If you’ve ever waited way too long to clean out your coffee grinder, you already know why you shouldn’t do it.
Those once aromatic oils that used to coat your fair-trade beans build up into a bitter, evil-smelling*, just plain unpleasant sludge.
*If you’ve smelled it before, then you know.
If you don’t realize it before you keep using it to grind fresh coffee beans, you might wonder why all your new cups of coffee taste (and smell) awful. You might even blame a newly opened bag of coffee, thinking it went rancid, or that the beans were improperly roasted.
Good news is, this is really easy to fix.
How to Clean a Coffee Grinder
Depending on your grinder, you might have one that has removable and/or dishwasher safe parts. For these, you should refer to the manufacturer instructions for your specific model. For these instructions, I’ll be referring to a classic-style coffee grinder with non-removable parts.
Important: No matter what kind of grinder you’re about to clean, make sure it’s unplugged and that the power source is completely disconnected. Treat it like a blender, because it basically is one. If you have a USB or a battery-powered portable grinder, follow the manufacturer’s instructions to totally disconnect the power source before attempting to clean it.
Method #1 (Regular maintenance)
- With the power disconnected, use a damp towel (or a damp thick paper towel) to carefully wipe down the inside of the grinder as you would a blender.
- Repeat this approximately every 1-4 weeks to maintain a clean grinder, depending on how often you use it.
If your coffee grinder is really oily inside, or you just want to maintain it with a deeper cleaning method, try this:
Method #2 (Optional - For infrequent removal of oil residue)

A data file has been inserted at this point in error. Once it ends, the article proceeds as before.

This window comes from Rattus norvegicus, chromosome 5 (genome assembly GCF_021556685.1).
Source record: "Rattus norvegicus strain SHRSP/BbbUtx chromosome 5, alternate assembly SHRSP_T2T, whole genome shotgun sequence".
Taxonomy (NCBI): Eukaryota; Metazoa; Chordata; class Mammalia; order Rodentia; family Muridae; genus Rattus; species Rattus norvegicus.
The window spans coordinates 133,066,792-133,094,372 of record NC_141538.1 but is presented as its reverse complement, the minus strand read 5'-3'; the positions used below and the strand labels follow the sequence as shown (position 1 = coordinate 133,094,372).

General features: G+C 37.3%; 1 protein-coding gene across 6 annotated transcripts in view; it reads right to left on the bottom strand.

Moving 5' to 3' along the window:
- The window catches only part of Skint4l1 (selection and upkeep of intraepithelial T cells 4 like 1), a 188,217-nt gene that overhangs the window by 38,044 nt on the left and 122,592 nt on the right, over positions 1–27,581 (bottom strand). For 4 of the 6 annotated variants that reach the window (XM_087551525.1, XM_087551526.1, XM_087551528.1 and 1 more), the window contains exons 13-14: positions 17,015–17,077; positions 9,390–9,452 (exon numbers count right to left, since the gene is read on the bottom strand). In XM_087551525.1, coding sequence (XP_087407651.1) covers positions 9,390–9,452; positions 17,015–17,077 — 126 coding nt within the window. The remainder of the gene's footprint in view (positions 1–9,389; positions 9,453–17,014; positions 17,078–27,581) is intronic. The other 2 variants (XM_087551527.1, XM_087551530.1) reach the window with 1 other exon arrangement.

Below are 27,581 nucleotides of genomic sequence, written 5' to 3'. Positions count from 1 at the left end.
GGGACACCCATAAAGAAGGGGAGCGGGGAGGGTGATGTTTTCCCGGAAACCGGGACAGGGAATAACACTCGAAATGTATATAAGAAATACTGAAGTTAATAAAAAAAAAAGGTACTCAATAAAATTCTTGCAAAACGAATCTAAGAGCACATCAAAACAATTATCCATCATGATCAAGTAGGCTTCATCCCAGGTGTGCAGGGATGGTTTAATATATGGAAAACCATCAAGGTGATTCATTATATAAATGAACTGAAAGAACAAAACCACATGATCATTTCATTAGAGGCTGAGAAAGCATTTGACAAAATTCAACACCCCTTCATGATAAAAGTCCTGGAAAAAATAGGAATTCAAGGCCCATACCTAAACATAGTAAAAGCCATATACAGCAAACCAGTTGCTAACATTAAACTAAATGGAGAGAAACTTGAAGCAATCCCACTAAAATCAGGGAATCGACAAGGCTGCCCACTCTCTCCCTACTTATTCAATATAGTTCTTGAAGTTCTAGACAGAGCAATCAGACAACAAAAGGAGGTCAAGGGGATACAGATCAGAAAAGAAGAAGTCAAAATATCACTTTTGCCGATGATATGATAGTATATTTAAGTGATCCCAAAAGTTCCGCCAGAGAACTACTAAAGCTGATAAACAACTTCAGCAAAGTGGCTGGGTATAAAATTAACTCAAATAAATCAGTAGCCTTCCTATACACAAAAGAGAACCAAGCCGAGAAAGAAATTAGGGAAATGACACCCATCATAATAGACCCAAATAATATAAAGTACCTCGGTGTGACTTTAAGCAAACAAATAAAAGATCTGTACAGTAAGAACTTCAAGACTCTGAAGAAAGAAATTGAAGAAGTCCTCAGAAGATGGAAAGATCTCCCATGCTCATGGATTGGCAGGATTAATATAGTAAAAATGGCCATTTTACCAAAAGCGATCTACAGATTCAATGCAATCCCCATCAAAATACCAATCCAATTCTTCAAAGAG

For this method, you’ll need a small amount of dry, quick-cook rice. Grinding the rice will create a powder that the coffee oils will bond to, then you can just wipe up the powder.
Note: This method may void your warranty—check your coffee grinder’s user manual. Scary warning out of the way, it’s a method used by tons of people for infrequent, deeper cleanings—but you should still proceed at your own risk if you’re concerned about straining your grinder’s motor. If you’re dealing with a bad taste/odor in your machine that wiping with a towel won’t get rid of, this method might do the trick.
- Put a few tablespoons of rice in your grinder.
- Grind the rice until it is completely pulverized—it should look like flour—and dump it out.
- Unplug the grinder / disconnect the power.
- Wipe the powdery rice residue out of the grinder with a damp cloth (or a damp thick paper towel) carefully, as in Method #1 above.
- Repeat this type of cleaning infrequently, when you need to remove oils from your coffee grinder.
How Often to Clean Your Coffee Grinder
This will mostly depend more on how much mileage you’re actually putting on your coffee grinder as opposed to time.
Tip: The type of roast you’re grinding will determine how soon you need to clean out your machine as well; dark roasts will leave less residue behind, while light roasts will leave more.
There are no hard and fast rules, but if you’re using a coffee grinder several times a day like me, you’ll want to give it at least one good cleaning every couple weeks at a minimum.
If you’re just using it once a day, you might be able to wait 4 - 6 weeks.
If you use it regularly, but less frequently, you should make sure to clean it every few months.
If you only pull out your coffee grinder once in a blue moon, remember that leaving any amount of coffee residue in the machine for a prolonged period of time before you store it will have bad results. (At a minimum, it’ll add a bad taste and aroma to anything you grind in the machine until you clean it.)
Just like you wouldn’t want to put away a food processor or a blender with food residue on the blades, you naturally don’t want to put away a grinder for prolonged periods with residue/oils inside.
Why Not Clean it After Every Grind?
Great question. Compared to a blender that gets (hopefully) cleaned after every use, the recommendations for cleaning timelines above might seem like they’re meant for lazy slobs. However, while too much oil residue is bad and will make your coffee taste bad, having a very thin coating of coffee oils on your grinder’s blades will help prevent the onset of oxidation/rust.
So if anything, it’s actually a good idea to grind a little bit of coffee after each cleaning.